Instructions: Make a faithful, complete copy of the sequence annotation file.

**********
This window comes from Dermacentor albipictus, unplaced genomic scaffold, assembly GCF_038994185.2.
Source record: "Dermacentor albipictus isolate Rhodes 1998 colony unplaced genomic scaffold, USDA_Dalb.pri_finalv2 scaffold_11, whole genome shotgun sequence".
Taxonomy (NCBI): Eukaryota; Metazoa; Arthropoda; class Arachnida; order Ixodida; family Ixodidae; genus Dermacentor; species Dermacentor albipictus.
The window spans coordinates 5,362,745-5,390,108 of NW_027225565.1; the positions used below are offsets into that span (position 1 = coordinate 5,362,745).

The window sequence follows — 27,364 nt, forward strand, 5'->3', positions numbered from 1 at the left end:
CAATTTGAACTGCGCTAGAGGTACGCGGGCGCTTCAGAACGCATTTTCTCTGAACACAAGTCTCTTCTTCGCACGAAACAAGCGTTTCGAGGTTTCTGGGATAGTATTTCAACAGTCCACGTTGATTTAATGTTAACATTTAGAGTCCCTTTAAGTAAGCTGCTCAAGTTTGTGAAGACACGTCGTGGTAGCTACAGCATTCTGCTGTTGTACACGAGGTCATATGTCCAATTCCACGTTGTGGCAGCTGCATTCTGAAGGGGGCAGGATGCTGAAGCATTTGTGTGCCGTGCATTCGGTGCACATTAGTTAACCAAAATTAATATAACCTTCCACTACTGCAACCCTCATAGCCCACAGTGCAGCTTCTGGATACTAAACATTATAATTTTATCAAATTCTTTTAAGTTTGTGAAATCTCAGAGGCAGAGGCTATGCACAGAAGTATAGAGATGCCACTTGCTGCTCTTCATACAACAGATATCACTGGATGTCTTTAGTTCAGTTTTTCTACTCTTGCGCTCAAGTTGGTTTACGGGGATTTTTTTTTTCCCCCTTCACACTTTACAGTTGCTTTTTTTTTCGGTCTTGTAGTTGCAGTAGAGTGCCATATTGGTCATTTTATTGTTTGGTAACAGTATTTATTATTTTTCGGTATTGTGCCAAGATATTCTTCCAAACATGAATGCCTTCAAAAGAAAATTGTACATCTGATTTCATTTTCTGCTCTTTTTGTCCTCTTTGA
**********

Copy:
This window comes from Dermacentor albipictus, unplaced genomic scaffold, assembly GCF_038994185.2.
Source record: "Dermacentor albipictus isolate Rhodes 1998 colony unplaced genomic scaffold, USDA_Dalb.pri_finalv2 scaffold_11, whole genome shotgun sequence".
Taxonomy (NCBI): Eukaryota; Metazoa; Arthropoda; class Arachnida; order Ixodida; family Ixodidae; genus Dermacentor; species Dermacentor albipictus.
The window spans coordinates 5,362,745-5,390,108 of NW_027225565.1; the positions used below are offsets into that span (position 1 = coordinate 5,362,745).

The window sequence follows — 27,364 nt, forward strand, 5'->3', positions numbered from 1 at the left end:
CAATTTGAACTGCGCTAGAGGTACGCGGGCGCTTCAGAACGCATTTTCTCTGAACACAAGTCTCTTCTTCGCACGAAACAAGCGTTTCGAGGTTTCTGGGATAGTATTTCAACAGTCCACGTTGATTTAATGTTAACATTTAGAGTCCCTTTAAGTAAGCTGCTCAAGTTTGTGAAGACACGTCGTGGTAGCTACAGCATTCTGCTGTTGTACACGAGGTCATATGTCCAATTCCACGTTGTGGCAGCTGCATTCTGAAGGGGGCAGGATGCTGAAGCATTTGTGTGCCGTGCATTCGGTGCACATTAGTTAACCAAAATTAATATAACCTTCCACTACTGCAACCCTCATAGCCCACAGTGCAGCTTCTGGATACTAAACATTATAATTTTATCAAATTCTTTTAAGTTTGTGAAATCTCAGAGGCAGAGGCTATGCACAGAAGTATAGAGATGCCACTTGCTGCTCTTCATACAACAGATATCACTGGATGTCTTTAGTTCAGTTTTTCTACTCTTGCGCTCAAGTTGGTTTACGGGGATTTTTTTTTTCCCCCTTCACACTTTACAGTTGCTTTTTTTTTCGGTCTTGTAGTTGCAGTAGAGTGCCATATTGGTCATTTTATTGTTTGGTAACAGTATTTATTATTTTTCGGTATTGTGCCAAGATATTCTTCCAAACATGAATGCCTTCAAAAGAAAATTGTACATCTGATTTCATTTTCTGCTCTTTTTGTCCTCTTTGA